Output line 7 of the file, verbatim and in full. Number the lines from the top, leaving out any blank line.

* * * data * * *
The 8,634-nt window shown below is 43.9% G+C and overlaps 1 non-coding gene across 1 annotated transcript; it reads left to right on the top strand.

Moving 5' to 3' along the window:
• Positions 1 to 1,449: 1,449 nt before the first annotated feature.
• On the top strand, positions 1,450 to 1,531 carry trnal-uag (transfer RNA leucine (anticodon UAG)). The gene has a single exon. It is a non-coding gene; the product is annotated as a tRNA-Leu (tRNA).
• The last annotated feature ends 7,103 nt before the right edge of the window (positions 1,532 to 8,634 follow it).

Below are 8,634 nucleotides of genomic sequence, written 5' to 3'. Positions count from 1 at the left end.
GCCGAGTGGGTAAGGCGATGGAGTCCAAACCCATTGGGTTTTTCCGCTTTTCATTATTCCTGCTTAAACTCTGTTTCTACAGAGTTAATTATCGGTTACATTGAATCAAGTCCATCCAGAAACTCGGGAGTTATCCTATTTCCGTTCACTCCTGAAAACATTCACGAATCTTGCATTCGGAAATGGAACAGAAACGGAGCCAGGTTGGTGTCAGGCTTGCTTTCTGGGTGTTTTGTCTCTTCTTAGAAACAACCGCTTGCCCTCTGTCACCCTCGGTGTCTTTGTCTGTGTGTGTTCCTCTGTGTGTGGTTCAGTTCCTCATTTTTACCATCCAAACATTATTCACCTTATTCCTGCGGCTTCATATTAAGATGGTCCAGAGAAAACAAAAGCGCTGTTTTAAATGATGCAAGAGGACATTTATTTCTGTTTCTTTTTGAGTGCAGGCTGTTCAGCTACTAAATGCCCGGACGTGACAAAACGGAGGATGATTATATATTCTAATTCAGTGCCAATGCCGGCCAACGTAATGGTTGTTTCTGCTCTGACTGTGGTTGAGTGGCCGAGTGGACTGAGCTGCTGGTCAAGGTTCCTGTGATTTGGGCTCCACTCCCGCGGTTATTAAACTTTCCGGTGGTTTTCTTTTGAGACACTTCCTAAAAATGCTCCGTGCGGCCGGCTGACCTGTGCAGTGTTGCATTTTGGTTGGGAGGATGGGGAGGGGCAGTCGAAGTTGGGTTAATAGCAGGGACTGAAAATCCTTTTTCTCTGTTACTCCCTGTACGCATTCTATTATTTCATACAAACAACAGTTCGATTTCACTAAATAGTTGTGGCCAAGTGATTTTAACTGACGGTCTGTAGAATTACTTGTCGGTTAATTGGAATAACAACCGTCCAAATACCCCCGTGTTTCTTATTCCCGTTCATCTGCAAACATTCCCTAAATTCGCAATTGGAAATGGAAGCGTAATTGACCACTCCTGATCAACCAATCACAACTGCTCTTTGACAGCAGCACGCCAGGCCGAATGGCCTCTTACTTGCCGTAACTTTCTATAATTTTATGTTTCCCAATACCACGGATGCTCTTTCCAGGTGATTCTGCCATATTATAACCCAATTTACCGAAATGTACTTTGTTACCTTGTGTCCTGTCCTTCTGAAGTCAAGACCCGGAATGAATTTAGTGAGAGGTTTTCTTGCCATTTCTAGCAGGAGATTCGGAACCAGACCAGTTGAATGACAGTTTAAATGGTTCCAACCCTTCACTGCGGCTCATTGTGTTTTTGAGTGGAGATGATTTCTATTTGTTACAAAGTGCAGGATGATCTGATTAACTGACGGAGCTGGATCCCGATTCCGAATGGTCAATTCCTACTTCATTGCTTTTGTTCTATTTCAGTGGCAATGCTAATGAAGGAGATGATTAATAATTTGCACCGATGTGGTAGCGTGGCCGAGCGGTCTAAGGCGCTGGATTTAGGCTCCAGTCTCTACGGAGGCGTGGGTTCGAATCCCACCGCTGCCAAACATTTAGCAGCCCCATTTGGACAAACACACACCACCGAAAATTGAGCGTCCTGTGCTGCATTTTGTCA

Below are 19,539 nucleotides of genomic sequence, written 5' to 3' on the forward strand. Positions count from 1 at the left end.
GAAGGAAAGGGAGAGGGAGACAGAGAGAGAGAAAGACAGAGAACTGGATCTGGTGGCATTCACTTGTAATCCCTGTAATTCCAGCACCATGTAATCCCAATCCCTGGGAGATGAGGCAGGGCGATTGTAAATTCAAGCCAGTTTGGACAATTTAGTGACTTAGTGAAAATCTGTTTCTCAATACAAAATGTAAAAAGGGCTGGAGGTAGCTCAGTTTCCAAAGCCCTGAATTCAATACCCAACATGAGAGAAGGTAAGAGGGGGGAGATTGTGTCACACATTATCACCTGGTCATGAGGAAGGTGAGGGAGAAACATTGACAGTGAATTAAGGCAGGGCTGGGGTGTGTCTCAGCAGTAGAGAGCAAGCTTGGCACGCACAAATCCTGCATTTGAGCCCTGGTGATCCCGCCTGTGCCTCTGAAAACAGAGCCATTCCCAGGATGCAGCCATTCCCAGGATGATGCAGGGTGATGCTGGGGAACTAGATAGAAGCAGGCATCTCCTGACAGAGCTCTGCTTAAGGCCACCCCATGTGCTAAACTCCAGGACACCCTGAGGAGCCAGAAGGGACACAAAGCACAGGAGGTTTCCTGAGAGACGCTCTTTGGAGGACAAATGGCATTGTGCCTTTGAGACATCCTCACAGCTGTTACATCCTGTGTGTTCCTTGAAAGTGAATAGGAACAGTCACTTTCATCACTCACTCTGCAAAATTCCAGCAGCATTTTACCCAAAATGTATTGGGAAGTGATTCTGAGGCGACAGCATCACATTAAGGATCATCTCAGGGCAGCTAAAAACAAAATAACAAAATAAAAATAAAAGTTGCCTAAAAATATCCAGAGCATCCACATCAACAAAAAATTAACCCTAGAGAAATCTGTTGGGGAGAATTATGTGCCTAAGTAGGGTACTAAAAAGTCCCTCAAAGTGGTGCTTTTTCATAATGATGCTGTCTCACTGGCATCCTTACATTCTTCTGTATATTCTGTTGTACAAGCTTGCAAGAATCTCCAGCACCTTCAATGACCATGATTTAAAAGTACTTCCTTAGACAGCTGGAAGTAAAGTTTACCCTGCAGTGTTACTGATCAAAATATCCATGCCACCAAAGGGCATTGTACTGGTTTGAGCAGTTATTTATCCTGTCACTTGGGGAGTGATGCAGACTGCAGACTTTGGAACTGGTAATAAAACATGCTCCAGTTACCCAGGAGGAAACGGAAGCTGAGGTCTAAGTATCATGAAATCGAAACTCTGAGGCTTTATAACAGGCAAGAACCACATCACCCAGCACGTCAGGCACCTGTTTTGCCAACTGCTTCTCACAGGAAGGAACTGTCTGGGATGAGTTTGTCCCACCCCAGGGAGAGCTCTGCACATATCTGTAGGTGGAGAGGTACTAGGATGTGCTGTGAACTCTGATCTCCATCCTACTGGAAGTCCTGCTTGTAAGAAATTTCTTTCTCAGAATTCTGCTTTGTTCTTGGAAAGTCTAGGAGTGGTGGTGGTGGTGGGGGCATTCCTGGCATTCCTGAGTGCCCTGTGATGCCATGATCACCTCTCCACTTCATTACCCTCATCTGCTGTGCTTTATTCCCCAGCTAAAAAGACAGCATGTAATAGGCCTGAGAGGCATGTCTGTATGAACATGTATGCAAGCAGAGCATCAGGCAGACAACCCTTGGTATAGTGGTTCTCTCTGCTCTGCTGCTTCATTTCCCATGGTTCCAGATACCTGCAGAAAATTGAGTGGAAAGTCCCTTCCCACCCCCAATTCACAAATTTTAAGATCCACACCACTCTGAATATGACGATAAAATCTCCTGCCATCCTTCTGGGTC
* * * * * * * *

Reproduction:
GCCGAGTGGGTAAGGCGATGGAGTCCAAACCCATTGGGTTTTTCCGCTTTTCATTATTCCTGCTTAAACTCTGTTTCTACAGAGTTAATTATCGGTTACATTGAATCAAGTCCATCCAGAAACTCGGGAGTTATCCTATTTCCGTTCACTCCTGAAAACATTCACGAATCTTGCATTCGGAAATGGAACAGAAACGGAGCCAGGTTGGTGTCAGGCTTGCTTTCTGGGTGTTTTGTCTCTTCTTAGAAACAACCGCTTGCCCTCTGTCACCCTCGGTGTCTTTGTCTGTGTGTGTTCCTCTGTGTGTGGTTCAGTTCCTCATTTTTACCATCCAAACATTATTCACCTTATTCCTGCGGCTTCATATTAAGATGGTCCAGAGAAAACAAAAGCGCTGTTTTAAATGATGCAAGAGGACATTTATTTCTGTTTCTTTTTGAGTGCAGGCTGTTCAGCTACTAAATGCCCGGACGTGACAAAACGGAGGATGATTATATATTCTAATTCAGTGCCAATGCCGGCCAACGTAATGGTTGTTTCTGCTCTGACTGTGGTTGAGTGGCCGAGTGGACTGAGCTGCTGGTCAAGGTTCCTGTGATTTGGGCTCCACTCCCGCGGTTATTAAACTTTCCGGTGGTTTTCTTTTGAGACACTTCCTAAAAATGCTCCGTGCGGCCGGCTGACCTGTGCAGTGTTGCATTTTGGTTGGGAGGATGGGGAGGGGCAGTCGAAGTTGGGTTAATAGCAGGGACTGAAAATCCTTTTTCTCTGTTACTCCCTGTACGCATTCTATTATTTCATACAAACAACAGTTCGATTTCACTAAATAGTTGTGGCCAAGTGATTTTAACTGACGGTCTGTAGAATTACTTGTCGGTTAATTGGAATAACAACCGTCCAAATACCCCCGTGTTTCTTATTCCCGTTCATCTGCAAACATTCCCTAAATTCGCAATTGGAAATGGAAGCGTAATTGACCACTCCTGATCAACCAATCACAACTGCTCTTTGACAGCAGCACGCCAGGCCGAATGGCCTCTTACTTGCCGTAACTTTCTATAATTTTATGTTTCCCAATACCACGGATGCTCTTTCCAGGTGATTCTGCCATATTATAACCCAATTTACCGAAATGTACTTTGTTACCTTGTGTCCTGTCCTTCTGAAGTCAAGACCCGGAATGAATTTAGTGAGAGGTTTTCTTGCCATTTCTAGCAGGAGATTCGGAACCAGACCAGTTGAATGACAGTTTAAATGGTTCCAACCCTTCACTGCGGCTCATTGTGTTTTTGAGTGGAGATGATTTCTATTTGTTACAAAGTGCAGGATGATCTGATTAACTGACGGAGCTGGATCCCGATTCCGAATGGTCAATTCCTACTTCATTGCTTTTGTTCTATTTCAGTGGCAATGCTAATGAAGGAGATGATTAATAATTTGCACCGATGTGGTAGCGTGGCCGAGCGGTCTAAGGCGCTGGATTTAGGCTCCAGTCTCTACGGAGGCGTGGGTTCGAATCCCACCGCTGCCAAACATTTAGCAGCCCCATTTGGACAAACACACACCACCGAAAATTGAGCGTCCTGTGCTGCATTTTGTCA